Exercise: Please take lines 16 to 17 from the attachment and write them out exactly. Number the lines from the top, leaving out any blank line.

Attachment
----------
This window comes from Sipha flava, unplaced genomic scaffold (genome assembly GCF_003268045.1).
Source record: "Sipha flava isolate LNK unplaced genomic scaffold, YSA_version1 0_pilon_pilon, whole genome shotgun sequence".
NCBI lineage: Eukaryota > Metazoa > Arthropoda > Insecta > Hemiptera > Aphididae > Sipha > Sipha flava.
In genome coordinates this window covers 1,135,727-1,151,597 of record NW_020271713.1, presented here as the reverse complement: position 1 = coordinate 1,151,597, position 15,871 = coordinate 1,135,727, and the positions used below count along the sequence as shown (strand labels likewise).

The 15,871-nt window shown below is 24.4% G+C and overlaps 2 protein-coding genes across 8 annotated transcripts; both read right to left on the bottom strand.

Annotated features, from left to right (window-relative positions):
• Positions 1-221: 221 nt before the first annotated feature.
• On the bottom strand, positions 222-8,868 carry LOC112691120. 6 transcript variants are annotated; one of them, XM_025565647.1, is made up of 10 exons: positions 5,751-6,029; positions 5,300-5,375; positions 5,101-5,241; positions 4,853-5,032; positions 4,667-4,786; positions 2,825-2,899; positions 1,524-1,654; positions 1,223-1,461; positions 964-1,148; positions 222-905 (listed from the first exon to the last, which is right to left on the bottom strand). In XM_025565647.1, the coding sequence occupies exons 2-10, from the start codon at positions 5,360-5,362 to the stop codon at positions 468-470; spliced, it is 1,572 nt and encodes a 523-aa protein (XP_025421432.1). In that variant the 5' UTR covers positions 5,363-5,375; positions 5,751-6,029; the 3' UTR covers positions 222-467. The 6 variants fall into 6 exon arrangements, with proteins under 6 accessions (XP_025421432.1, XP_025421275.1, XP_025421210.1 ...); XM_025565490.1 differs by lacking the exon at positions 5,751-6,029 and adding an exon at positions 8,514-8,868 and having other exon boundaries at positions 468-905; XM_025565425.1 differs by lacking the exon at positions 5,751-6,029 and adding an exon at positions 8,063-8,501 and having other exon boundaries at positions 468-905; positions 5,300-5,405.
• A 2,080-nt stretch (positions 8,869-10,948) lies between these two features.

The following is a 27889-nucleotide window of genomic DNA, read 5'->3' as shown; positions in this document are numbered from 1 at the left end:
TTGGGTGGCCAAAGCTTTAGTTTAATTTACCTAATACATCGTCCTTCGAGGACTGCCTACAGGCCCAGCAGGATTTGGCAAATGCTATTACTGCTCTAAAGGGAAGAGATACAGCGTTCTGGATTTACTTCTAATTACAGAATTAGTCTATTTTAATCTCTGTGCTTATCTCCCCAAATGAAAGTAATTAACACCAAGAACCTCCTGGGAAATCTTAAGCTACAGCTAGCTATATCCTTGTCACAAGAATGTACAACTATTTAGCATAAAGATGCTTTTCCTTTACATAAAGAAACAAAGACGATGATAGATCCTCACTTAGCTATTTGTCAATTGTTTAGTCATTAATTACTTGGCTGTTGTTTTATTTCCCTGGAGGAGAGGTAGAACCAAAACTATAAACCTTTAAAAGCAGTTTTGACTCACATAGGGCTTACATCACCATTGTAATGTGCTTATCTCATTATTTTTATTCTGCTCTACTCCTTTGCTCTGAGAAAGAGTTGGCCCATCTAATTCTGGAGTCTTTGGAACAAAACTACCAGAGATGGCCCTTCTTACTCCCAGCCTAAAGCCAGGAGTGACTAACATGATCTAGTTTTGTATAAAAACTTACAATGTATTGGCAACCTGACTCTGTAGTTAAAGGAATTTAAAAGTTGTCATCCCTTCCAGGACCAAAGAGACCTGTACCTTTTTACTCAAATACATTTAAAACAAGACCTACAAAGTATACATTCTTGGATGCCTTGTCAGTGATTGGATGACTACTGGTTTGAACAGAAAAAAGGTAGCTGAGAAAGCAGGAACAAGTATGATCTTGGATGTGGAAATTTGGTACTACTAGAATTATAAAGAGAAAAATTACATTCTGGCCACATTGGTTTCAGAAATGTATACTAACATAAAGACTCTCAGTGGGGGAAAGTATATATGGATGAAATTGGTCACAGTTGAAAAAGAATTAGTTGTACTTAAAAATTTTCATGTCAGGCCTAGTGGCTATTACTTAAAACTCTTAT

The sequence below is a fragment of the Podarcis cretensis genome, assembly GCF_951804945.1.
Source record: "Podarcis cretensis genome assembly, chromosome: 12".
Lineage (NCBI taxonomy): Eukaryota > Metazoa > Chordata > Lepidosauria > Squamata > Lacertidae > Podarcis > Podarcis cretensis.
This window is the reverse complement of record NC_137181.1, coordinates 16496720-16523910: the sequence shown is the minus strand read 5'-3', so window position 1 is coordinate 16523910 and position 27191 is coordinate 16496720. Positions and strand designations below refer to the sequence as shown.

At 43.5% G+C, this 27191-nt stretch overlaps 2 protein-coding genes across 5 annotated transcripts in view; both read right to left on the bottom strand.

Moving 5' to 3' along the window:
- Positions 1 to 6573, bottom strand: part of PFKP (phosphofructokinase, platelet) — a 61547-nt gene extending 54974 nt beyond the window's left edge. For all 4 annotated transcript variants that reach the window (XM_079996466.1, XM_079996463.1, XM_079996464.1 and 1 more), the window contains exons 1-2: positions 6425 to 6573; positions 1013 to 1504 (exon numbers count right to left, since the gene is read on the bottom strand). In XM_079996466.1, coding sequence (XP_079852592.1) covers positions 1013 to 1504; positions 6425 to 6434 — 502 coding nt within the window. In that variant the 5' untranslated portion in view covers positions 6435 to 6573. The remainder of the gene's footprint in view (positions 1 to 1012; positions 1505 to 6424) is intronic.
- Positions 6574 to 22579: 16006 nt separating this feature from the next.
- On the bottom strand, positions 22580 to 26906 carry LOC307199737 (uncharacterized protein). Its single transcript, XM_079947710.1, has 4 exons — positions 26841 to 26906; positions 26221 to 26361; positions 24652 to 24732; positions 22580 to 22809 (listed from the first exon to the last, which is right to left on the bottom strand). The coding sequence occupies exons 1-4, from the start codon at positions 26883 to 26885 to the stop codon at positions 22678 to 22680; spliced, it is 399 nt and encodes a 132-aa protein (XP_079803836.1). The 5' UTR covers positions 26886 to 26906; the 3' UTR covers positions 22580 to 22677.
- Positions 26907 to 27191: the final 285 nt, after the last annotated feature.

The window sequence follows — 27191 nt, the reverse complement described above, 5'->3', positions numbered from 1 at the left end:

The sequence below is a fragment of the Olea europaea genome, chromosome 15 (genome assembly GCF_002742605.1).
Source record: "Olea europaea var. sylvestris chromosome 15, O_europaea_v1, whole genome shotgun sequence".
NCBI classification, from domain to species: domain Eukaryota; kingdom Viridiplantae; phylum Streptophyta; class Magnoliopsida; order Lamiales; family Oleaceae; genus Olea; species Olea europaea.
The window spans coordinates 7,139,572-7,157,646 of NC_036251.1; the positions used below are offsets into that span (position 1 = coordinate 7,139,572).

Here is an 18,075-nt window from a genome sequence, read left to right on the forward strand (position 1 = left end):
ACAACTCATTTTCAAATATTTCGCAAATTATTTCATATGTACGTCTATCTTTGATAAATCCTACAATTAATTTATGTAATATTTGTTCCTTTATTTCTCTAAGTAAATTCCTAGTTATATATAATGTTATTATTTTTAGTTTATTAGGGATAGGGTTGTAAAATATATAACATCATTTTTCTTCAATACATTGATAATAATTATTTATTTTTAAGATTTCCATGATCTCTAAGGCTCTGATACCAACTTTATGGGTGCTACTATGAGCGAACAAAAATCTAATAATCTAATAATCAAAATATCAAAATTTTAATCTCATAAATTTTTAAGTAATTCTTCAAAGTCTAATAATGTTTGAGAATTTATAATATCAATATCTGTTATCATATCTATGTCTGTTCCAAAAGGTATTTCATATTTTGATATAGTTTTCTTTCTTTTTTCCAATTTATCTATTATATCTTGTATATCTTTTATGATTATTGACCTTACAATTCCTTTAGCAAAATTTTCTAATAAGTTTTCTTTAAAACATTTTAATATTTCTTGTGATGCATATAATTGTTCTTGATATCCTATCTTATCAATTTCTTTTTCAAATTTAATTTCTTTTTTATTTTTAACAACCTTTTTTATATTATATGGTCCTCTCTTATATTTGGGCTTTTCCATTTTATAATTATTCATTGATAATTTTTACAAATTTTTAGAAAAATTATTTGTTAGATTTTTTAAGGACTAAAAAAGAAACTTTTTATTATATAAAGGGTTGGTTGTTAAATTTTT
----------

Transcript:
At 43.5% G+C, this 27191-nt stretch overlaps 2 protein-coding genes across 5 annotated transcripts in view; both read right to left on the bottom strand.

Moving 5' to 3' along the window: